Volvo Cars’ promise of EV boom falls on deaf ears as shares drop 12%

STOCKHOLM — Shares of automaker Volvo Cars fell as much as 12% on Thursday as its chief executive’s promise of improved margins on battery electric vehicles (EVs) stood in stark contrast to warnings from peers.

As the company reported third-quarter earnings, Chief Executive Jim Rowan told Reuters that he saw healthy demand for its cars, and was optimistic the margins would increase further in the fourth quarter.

“I expect to see us increase our BEV margins as we go into the fourth quarter, and that is because prices of raw material are com ing down,” he said, adding that a strong order book had enabled the company to keep its premium pricing.

The remarks ran counter to comments by luxury vehicle rival Mercedes-Benz, which warned of a “brutal” EV market

of heavy price cuts and supply chain issues, with margins on its BEVs, or b attery electric vehicles, ending lower than expected.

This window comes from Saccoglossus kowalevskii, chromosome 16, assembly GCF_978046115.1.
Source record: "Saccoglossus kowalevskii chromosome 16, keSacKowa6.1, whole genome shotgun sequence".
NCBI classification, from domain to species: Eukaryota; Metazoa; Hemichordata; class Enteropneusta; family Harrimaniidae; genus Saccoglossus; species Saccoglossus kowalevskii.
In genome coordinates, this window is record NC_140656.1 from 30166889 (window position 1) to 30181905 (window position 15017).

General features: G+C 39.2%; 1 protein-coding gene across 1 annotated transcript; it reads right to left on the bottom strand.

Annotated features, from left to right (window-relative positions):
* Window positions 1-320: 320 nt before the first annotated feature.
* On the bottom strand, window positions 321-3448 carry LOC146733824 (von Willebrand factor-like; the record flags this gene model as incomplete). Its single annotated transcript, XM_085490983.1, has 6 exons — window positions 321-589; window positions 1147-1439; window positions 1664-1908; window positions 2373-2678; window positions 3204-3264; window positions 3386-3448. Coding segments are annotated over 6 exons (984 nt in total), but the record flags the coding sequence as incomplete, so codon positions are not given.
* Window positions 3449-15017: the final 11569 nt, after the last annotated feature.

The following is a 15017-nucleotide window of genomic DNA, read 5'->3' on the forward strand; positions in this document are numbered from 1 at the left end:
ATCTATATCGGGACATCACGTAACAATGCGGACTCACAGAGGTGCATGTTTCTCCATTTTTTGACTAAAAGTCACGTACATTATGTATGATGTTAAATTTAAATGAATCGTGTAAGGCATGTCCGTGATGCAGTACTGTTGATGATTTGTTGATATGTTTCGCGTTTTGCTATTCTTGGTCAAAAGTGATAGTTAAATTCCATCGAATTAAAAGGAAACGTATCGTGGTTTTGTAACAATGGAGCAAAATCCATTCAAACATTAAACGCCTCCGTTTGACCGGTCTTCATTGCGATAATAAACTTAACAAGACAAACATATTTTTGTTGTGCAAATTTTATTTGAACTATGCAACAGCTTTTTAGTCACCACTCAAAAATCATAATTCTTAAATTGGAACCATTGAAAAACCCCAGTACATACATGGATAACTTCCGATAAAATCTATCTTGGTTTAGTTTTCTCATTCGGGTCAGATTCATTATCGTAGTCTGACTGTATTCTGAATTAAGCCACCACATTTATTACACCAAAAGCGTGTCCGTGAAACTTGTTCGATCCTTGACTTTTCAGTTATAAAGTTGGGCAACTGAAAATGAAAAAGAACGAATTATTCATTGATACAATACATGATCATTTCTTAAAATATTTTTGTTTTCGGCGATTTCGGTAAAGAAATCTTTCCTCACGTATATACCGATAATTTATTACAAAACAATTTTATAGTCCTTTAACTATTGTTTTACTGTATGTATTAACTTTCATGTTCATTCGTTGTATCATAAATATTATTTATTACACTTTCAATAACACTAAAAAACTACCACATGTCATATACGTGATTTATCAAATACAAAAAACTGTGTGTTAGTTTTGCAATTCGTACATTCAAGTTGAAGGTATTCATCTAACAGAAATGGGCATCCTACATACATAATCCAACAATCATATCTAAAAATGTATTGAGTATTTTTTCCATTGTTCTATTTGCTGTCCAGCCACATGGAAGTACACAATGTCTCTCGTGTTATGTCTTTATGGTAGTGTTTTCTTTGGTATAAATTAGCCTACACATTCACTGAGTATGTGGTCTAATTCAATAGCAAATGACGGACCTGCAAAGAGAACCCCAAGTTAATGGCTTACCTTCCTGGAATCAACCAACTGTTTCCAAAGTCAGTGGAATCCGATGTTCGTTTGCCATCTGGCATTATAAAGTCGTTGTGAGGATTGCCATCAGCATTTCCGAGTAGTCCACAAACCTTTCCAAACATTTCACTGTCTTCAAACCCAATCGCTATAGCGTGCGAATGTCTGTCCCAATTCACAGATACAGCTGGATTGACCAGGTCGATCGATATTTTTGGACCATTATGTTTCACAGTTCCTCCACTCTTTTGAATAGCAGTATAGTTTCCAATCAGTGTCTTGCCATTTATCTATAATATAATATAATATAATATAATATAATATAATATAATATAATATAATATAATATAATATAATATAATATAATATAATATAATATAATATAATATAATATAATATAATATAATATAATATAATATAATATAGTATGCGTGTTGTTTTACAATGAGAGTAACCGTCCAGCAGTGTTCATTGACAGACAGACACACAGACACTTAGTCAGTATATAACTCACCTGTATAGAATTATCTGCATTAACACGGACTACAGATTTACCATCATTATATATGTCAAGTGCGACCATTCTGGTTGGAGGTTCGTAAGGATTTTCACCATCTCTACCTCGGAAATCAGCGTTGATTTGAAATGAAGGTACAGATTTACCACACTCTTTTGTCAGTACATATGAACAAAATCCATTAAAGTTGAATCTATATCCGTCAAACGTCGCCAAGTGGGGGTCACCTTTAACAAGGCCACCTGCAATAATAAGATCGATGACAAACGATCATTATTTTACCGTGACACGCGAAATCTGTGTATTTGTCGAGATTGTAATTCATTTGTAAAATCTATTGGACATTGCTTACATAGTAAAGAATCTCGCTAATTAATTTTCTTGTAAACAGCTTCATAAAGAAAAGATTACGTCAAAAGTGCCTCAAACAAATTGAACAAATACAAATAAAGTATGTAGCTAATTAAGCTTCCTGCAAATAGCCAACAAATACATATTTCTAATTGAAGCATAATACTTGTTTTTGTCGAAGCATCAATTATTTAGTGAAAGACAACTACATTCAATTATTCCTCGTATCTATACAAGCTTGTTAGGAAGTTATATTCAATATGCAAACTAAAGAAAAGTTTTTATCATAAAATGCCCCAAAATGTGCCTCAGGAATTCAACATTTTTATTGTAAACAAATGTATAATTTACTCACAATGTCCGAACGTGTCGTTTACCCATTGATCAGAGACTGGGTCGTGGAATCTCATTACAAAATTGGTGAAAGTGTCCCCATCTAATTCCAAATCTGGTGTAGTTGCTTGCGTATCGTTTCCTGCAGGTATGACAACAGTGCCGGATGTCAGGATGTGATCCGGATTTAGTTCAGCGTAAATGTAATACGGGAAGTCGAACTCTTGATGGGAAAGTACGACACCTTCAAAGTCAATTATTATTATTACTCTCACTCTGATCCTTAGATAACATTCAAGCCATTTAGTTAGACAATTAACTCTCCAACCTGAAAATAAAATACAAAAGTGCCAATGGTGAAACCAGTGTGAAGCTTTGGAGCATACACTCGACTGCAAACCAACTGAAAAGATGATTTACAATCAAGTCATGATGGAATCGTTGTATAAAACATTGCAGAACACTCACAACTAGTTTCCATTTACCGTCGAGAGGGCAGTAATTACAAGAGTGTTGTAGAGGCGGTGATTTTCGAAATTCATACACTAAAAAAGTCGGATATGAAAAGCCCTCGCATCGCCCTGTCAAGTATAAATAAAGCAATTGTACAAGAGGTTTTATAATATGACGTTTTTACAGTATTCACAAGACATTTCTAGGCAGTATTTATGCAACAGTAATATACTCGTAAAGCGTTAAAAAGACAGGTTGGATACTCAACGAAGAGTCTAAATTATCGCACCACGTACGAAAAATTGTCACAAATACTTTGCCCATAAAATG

Other companies, such as General Motors, Ford, Tesla and Volkswagen had also warned that the demand for EVs was not developing as expected.

Volvo’s BEV margins were 9% in the quarter, a sharp increase from the previous quarter’s figure of 3%.

Rowan said he expected the trend of falling prices of raw materials to continue, helping the company increase margins further for the fourth quarter.

Investors proved unconvinced, as Volvo shares, down 10% by 1014 GMT, after having fallen as much as 12%, looked set for their biggest ever one-day drop.

The general market viewed EVs as underperforming, said Jefferies analyst Philippe Houchois.

“That would put a question mark around (Volvo’s) growth if they want to push more into EVs just at a time when the market is concerned that EV demand is slowing,” Houchois added.

Volvo’s earnings before interest and tax (EBIT) came to 4.5 billion Swedish crowns ($402.75 million) in the third quarter, missing consensus by more than 10%, according to Handelsbanken.

EV makers have engaged in stiff competition this year, after Tesla ignited a price war intensified by new Chinese players.

Volvo, majority-owned by China’s Geely Holding, has repeatedly said that it would steer clear of a price war, a position Rowan repeated on Thursday.

“We don’t play in the mass market, which is good,” he added.